Results for 'philosophy of artificial intelligence'

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  1. Philosophy of Artificial Intelligence: A Course Outline.William J. Rapaport - 1986 - Teaching Philosophy 9 (2):103-120.
    In the Fall of 1983, I offered a junior/senior-level course in Philosophy of Artificial Intelligence, in the Department of Philosophy at SUNY Fredonia, after returning there from a year’s leave to study and do research in computer science and artificial intelligence (AI) at SUNY Buffalo. Of the 30 students enrolled, most were computerscience majors, about a third had no computer background, and only a handful had studied any philosophy. (I might note that enrollments (...)
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  2. Philosophy and Theory of Artificial Intelligence 2017.Vincent C. Müller (ed.) - 2017 - Berlin: Springer.
    This book reports on the results of the third edition of the premier conference in the field of philosophy of artificial intelligence, PT-AI 2017, held on November 4 - 5, 2017 at the University of Leeds, UK. It covers: advanced knowledge on key AI concepts, including complexity, computation, creativity, embodiment, representation and superintelligence; cutting-edge ethical issues, such as the AI impact on human dignity and society, responsibilities and rights of machines, as well as AI threats to humanity (...)
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  3. Ethics of Artificial Intelligence and Robotics.Vincent C. Müller - 2020 - In Edward Zalta (ed.), Stanford Encyclopedia of Philosophy. Palo Alto, Cal.: CSLI, Stanford University. pp. 1-70.
    Artificial intelligence (AI) and robotics are digital technologies that will have significant impact on the development of humanity in the near future. They have raised fundamental questions about what we should do with these systems, what the systems themselves should do, what risks they involve, and how we can control these. - After the Introduction to the field (§1), the main themes (§2) of this article are: Ethical issues that arise with AI systems as objects, i.e., tools made (...)
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  4. Introduction: Philosophy and Theory of Artificial Intelligence.Vincent C. Müller - 2012 - Minds and Machines 22 (2):67-69.
    The theory and philosophy of artificial intelligence has come to a crucial point where the agenda for the forthcoming years is in the air. This special volume of Minds and Machines presents leading invited papers from a conference on the “Philosophy and Theory of Artificial Intelligence” that was held in October 2011 in Thessaloniki. Artificial Intelligence is perhaps unique among engineering subjects in that it has raised very basic questions about the nature (...)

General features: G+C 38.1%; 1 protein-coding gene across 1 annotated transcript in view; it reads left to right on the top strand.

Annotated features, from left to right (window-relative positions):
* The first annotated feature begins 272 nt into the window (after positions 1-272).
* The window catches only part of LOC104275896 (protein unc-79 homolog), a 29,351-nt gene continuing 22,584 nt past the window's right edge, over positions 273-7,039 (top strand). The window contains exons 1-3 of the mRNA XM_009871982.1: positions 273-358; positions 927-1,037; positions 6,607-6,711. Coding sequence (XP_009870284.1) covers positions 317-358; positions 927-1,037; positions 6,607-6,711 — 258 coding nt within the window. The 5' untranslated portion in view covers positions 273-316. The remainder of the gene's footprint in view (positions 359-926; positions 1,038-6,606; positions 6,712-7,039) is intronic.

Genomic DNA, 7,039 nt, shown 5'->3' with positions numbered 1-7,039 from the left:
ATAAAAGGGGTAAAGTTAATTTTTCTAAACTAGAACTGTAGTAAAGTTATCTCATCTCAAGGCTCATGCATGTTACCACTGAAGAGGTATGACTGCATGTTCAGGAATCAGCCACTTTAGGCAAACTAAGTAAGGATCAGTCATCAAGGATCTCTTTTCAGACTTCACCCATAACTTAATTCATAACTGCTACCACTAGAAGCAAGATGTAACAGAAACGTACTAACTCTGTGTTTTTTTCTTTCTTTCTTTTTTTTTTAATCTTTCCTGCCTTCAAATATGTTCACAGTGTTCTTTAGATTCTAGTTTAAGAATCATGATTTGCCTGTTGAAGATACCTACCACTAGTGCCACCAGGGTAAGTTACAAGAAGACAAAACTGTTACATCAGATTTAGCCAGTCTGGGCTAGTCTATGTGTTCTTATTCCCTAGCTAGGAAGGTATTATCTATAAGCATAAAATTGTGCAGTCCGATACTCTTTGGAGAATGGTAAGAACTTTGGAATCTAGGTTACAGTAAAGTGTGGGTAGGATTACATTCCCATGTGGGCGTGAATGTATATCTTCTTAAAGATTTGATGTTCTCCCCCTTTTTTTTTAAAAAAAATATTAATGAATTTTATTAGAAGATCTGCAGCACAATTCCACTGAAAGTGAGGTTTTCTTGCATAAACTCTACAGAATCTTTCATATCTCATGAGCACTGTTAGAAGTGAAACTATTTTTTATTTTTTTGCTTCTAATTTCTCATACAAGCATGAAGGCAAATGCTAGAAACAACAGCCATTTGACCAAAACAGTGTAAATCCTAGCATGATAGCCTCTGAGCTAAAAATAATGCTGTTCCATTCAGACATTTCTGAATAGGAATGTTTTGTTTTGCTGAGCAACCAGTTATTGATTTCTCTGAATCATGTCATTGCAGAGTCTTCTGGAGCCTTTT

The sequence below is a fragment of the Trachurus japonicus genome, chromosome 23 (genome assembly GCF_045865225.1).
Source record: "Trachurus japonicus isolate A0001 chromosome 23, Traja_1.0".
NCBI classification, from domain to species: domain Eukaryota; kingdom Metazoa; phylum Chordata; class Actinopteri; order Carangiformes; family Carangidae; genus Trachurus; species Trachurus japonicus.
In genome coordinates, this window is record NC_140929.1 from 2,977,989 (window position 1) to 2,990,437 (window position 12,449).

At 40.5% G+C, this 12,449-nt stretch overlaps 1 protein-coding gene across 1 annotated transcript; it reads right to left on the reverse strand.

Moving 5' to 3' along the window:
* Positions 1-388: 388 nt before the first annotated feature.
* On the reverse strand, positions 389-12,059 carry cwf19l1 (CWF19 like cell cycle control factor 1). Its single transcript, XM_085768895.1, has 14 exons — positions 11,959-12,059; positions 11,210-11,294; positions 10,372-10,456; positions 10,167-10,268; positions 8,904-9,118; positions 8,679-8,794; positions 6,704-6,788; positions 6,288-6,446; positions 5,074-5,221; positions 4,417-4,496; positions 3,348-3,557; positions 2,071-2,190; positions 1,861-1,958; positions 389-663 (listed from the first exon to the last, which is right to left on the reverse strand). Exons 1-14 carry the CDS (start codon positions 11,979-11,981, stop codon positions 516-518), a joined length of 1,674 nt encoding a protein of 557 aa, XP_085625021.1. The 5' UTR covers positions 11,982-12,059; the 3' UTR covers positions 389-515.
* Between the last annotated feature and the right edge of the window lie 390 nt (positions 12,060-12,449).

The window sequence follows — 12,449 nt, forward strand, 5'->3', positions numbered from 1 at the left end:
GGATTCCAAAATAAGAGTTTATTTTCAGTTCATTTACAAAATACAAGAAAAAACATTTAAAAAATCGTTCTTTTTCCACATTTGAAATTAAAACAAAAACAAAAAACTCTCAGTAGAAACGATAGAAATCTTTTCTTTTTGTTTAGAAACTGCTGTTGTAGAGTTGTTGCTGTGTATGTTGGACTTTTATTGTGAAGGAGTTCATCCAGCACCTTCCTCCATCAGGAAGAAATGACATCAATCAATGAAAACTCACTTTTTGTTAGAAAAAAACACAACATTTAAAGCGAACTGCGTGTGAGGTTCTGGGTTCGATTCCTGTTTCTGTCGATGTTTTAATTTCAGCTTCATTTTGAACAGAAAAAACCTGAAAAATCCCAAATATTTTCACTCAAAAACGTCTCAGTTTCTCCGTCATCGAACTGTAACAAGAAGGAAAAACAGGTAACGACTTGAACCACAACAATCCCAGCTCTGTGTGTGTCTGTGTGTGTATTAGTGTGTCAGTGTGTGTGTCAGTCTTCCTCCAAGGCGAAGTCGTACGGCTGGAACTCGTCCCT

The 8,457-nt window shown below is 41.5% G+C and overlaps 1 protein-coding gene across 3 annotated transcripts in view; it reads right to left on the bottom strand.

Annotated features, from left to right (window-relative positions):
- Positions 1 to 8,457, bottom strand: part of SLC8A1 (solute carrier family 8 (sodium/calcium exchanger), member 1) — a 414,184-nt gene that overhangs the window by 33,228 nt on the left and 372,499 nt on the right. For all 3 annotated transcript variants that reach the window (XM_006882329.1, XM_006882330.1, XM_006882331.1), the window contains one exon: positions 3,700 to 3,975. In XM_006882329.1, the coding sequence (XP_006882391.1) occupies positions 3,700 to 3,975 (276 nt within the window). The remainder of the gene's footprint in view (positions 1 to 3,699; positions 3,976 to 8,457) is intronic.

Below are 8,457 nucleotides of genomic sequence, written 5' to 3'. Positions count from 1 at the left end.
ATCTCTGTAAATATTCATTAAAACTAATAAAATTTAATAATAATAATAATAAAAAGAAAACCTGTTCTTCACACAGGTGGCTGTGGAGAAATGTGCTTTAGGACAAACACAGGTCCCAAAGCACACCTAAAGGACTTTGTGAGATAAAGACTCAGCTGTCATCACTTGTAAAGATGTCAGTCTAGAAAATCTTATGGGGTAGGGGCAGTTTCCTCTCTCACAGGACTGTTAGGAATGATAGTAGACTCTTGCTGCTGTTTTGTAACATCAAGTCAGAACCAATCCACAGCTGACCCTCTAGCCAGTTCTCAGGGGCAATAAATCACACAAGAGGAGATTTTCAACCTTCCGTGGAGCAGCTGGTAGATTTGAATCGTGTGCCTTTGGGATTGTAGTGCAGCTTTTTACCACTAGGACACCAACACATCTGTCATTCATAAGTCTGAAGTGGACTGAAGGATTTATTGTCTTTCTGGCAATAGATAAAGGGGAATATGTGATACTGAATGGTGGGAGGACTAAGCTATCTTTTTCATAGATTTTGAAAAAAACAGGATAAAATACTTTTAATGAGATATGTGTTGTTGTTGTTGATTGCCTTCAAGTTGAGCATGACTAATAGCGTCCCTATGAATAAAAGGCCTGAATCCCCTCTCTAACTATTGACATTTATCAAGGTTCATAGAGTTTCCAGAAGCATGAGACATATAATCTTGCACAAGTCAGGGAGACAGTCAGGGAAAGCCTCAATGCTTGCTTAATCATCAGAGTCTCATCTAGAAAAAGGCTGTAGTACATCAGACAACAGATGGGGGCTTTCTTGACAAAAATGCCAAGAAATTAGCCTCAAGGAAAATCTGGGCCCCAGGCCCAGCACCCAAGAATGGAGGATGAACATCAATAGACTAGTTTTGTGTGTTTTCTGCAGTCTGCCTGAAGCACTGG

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  5.  73
    What the Near Future of Artificial Intelligence Could Be.Luciano Floridi - 2019 - Philosophy and Technology 32 (1):1-15.
    In this article, I shall argue that AI’s likely developments and possible challenges are best understood if we interpret AI not as a marriage between some biological-like intelligence and engineered artefacts, but as a divorce between agency and intelligence, that is, the ability to solve problems successfully and the necessity of being intelligent in doing so. I shall then look at five developments: (1) the growing shift from logic to statistics, (2) the progressive adaptation of the environment to (...)
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  6. Fundamental Issues of Artificial Intelligence.Vincent C. Müller (ed.) - 2016 - Springer.
    [Müller, Vincent C. (ed.), (2016), Fundamental issues of artificial intelligence (Synthese Library, 377; Berlin: Springer). 570 pp.] -- This volume offers a look at the fundamental issues of present and future AI, especially from cognitive science, computer science, neuroscience and philosophy. This work examines the conditions for artificial intelligence, how these relate to the conditions for intelligence in humans and other natural agents, as well as ethical and societal problems that artificial intelligence (...)
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  7. Philosophy and Theory of Artificial Intelligence.Vincent C. Müller (ed.) - 2013 - Springer.
    [Müller, Vincent C. (ed.), (2013), Philosophy and theory of artificial intelligence (SAPERE, 5; Berlin: Springer). 429 pp. ] --- Can we make machines that think and act like humans or other natural intelligent agents? The answer to this question depends on how we see ourselves and how we see the machines in question. Classical AI and cognitive science had claimed that cognition is computation, and can thus be reproduced on other computing machines, possibly surpassing the abilities of (...)
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  8. Risks of Artificial Intelligence.Vincent C. Müller (ed.) - 2016 - CRC Press - Chapman & Hall.